Watch MP Alfred Ngaro’s speech here.

Homepage, News

‘No-one is beyond help’: Why euthanasia should never be an option

By Danielle Gibbs, Stuff.co.nz, 10 July 2019

We live in a world where things are not perfect. How can we say, “it’s okay for you to die, your life is intolerable” when we don’t always have the means to provide the full support a person needs to live?
We need more support for vulnerable people, such as the disabled and mentally ill, that is based on the individual’s needs. There should not be a set standard…

We need to start thinking that prevention is always better than cure.
We need to tell society that it’s okay to need help. It doesn’t mean you are weak. It means you know your limits and capabilities. Asking for help is a strength.

Read the full article here.

Homepage, News

Disabled man feeling pressured to “ask” for euthanasia

By Alex Schadenberg , Euthanasia Prevention Coalition, 21st June 2019

To all those who say that things are working well in Canada, and to all those who say that the law can create a ring-fence around assisted death that protects the disabled, we say, ‘Read this true story’:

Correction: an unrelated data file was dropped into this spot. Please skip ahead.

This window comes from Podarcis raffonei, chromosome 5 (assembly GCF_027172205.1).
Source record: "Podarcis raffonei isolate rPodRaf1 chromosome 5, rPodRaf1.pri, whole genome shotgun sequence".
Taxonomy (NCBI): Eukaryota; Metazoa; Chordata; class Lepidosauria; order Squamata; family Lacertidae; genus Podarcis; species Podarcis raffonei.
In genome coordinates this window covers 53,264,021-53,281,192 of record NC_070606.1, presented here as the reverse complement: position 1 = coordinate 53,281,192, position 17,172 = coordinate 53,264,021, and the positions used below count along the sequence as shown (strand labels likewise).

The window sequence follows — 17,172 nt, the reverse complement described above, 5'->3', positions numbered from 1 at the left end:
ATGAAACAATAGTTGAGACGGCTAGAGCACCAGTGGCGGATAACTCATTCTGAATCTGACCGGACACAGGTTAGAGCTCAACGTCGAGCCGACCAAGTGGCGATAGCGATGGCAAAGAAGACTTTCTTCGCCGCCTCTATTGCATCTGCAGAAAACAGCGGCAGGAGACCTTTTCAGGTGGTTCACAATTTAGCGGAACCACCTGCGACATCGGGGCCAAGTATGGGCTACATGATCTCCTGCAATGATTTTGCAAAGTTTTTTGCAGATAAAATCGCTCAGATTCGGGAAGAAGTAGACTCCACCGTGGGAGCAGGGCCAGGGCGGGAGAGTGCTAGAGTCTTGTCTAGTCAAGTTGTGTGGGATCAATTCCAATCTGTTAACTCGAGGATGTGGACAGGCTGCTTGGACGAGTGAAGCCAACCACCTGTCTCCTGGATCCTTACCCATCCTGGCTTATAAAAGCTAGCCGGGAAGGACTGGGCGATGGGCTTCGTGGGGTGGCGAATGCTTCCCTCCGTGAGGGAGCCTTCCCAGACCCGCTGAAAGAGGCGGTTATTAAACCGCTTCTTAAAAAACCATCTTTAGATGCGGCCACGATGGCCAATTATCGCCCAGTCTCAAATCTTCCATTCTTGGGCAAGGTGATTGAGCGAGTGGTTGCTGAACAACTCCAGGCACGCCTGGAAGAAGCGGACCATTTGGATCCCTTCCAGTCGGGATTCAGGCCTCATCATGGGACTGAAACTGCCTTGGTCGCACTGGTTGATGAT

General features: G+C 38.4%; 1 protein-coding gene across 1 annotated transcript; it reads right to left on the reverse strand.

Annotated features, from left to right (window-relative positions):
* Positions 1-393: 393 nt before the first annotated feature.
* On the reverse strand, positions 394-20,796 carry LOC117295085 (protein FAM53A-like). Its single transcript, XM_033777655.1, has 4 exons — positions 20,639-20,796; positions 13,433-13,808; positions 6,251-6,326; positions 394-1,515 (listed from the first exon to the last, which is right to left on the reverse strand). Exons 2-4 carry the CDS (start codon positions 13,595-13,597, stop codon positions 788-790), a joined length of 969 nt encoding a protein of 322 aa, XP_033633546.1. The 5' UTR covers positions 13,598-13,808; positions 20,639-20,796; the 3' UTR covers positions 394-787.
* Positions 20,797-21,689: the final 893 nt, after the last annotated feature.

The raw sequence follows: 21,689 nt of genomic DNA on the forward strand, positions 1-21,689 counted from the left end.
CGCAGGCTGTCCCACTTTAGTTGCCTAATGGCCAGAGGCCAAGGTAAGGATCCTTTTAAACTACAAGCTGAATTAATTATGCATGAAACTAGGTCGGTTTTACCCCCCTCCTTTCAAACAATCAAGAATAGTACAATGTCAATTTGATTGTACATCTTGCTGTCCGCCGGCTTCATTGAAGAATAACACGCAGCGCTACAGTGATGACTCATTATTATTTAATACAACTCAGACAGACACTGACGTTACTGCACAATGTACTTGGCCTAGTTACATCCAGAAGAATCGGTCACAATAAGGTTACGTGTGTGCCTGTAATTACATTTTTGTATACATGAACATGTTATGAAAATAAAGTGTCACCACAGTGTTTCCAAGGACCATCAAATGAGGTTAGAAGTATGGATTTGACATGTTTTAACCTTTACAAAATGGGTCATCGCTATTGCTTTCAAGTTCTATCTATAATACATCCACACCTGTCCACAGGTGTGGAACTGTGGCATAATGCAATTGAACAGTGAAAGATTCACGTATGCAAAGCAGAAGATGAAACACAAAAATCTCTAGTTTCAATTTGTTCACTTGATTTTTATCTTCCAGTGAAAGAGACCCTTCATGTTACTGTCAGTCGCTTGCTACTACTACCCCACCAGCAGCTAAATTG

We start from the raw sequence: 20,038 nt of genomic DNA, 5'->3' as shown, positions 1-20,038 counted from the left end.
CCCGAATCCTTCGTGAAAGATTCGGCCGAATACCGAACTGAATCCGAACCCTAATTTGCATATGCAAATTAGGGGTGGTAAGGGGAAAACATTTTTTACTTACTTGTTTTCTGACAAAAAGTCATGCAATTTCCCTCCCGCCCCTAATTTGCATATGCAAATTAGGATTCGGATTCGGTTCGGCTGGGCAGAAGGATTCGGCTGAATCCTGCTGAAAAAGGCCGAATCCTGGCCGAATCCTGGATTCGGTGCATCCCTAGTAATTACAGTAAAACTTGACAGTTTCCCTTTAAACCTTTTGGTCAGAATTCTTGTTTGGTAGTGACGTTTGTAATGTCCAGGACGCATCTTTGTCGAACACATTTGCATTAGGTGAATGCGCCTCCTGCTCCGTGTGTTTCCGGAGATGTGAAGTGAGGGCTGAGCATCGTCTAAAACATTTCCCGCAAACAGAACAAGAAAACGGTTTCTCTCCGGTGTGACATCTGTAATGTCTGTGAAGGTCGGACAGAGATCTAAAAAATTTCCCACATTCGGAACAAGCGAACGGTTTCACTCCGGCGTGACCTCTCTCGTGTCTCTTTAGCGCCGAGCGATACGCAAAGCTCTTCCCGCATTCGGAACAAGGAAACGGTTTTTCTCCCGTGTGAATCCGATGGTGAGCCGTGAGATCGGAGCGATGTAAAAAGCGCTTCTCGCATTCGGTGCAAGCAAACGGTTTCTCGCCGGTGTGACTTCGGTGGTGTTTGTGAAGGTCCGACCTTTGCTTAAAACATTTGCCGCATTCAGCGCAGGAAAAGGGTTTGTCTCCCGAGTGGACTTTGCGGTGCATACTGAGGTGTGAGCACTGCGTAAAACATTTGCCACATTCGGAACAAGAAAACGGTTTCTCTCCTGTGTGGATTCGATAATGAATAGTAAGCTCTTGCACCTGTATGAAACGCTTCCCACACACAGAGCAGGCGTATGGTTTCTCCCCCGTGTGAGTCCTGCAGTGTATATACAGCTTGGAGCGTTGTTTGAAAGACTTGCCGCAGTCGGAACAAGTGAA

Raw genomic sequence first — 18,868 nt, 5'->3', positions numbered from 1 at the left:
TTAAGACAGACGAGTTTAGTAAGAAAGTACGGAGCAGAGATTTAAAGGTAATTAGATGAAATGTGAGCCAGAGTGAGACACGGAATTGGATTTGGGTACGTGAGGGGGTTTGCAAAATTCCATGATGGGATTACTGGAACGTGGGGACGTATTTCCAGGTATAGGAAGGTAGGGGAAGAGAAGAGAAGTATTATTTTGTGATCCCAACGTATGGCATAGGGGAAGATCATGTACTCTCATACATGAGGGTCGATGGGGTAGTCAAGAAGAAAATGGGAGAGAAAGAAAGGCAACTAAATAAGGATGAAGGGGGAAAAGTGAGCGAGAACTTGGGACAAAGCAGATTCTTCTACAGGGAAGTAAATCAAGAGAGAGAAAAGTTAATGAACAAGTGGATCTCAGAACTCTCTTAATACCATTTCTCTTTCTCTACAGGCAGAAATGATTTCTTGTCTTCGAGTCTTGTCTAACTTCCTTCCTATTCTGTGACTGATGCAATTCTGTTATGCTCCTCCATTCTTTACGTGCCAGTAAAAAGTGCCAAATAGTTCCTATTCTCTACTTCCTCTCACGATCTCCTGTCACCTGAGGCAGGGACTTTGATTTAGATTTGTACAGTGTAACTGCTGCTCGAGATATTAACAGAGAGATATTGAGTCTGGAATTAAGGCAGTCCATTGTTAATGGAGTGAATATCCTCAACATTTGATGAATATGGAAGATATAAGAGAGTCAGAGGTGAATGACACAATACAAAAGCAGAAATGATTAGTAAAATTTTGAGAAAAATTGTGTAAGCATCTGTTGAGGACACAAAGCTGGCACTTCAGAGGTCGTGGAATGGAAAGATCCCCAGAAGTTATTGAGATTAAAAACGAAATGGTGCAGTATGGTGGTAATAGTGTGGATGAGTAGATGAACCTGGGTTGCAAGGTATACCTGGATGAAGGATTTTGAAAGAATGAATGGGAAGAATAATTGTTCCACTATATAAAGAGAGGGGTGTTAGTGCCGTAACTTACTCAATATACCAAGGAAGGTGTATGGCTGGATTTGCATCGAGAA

“I was contacted by man with a disability, who was telling me how he was feeling pressured to ask for euthanasia. After explaining his concerns he sent me this email comment:
I am living in the advanced stages of quadriplegia, now 33 years along. I am feeling the suggestive influence from my nursing care, regarding euthanasia. They use indirect pressure by speaking about other patients who have chosen the path of assisted death, unsolicited from me. I am worried about Canadian laws, so anti-life, and I don’t ever want to end my life. I didn’t choose when I was born, and I won’t choose when I die. Another thing that concerns me is as these evil laws progress against the vulnerable like myself, when will this newfound right to die become the duty or obligation to die? I can see it coming…

People talk about “freedom, choice and autonomy” without realizing how these concepts only apply to euthanasia in theory. In reality, it is the doctor or nurse practitioner who decides if you should die by euthanasia and many doctors and nurse practitioners judge the equality of people with significant disabilities.”

Read the full article here.

We need to take heed of what is happening in countries like Canada – despite what proponents of assisted death such as Stephanie Green might be saying, all is not well in Canada. We still have a chance not to make the same mistake as Canada. Vote ‘no’ to the End of Life Choice Bill.